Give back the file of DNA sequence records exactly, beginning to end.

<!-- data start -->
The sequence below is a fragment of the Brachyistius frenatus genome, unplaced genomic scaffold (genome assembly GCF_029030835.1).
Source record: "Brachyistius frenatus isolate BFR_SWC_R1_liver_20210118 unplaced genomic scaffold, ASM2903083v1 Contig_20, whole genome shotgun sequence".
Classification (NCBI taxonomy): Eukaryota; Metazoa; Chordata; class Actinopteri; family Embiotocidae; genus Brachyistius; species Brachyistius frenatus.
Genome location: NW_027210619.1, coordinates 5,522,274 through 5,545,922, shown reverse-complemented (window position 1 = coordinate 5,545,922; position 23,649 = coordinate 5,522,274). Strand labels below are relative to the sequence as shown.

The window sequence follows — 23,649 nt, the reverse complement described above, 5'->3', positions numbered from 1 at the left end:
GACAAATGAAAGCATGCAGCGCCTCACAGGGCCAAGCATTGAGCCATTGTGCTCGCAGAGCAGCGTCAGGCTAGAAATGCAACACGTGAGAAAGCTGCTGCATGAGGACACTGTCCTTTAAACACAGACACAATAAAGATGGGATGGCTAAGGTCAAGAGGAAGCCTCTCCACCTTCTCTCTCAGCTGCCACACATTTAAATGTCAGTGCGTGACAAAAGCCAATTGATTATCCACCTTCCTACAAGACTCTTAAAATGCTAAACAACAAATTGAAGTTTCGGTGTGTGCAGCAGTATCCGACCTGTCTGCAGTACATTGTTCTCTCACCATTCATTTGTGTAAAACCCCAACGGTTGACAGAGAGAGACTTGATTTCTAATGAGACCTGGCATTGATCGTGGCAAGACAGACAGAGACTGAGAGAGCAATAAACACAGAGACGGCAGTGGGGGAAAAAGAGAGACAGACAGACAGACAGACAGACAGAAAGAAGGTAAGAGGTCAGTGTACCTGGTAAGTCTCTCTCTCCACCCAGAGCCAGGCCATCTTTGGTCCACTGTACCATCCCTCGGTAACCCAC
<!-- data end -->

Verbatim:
The sequence below is a fragment of the Brachyistius frenatus genome, unplaced genomic scaffold (genome assembly GCF_029030835.1).
Source record: "Brachyistius frenatus isolate BFR_SWC_R1_liver_20210118 unplaced genomic scaffold, ASM2903083v1 Contig_20, whole genome shotgun sequence".
Classification (NCBI taxonomy): Eukaryota; Metazoa; Chordata; class Actinopteri; family Embiotocidae; genus Brachyistius; species Brachyistius frenatus.
Genome location: NW_027210619.1, coordinates 5,522,274 through 5,545,922, shown reverse-complemented (window position 1 = coordinate 5,545,922; position 23,649 = coordinate 5,522,274). Strand labels below are relative to the sequence as shown.

The window sequence follows — 23,649 nt, the reverse complement described above, 5'->3', positions numbered from 1 at the left end:
GACAAATGAAAGCATGCAGCGCCTCACAGGGCCAAGCATTGAGCCATTGTGCTCGCAGAGCAGCGTCAGGCTAGAAATGCAACACGTGAGAAAGCTGCTGCATGAGGACACTGTCCTTTAAACACAGACACAATAAAGATGGGATGGCTAAGGTCAAGAGGAAGCCTCTCCACCTTCTCTCTCAGCTGCCACACATTTAAATGTCAGTGCGTGACAAAAGCCAATTGATTATCCACCTTCCTACAAGACTCTTAAAATGCTAAACAACAAATTGAAGTTTCGGTGTGTGCAGCAGTATCCGACCTGTCTGCAGTACATTGTTCTCTCACCATTCATTTGTGTAAAACCCCAACGGTTGACAGAGAGAGACTTGATTTCTAATGAGACCTGGCATTGATCGTGGCAAGACAGACAGAGACTGAGAGAGCAATAAACACAGAGACGGCAGTGGGGGAAAAAGAGAGACAGACAGACAGACAGACAGACAGAAAGAAGGTAAGAGGTCAGTGTACCTGGTAAGTCTCTCTCTCCACCCAGAGCCAGGCCATCTTTGGTCCACTGTACCATCCCTCGGTAACCCAC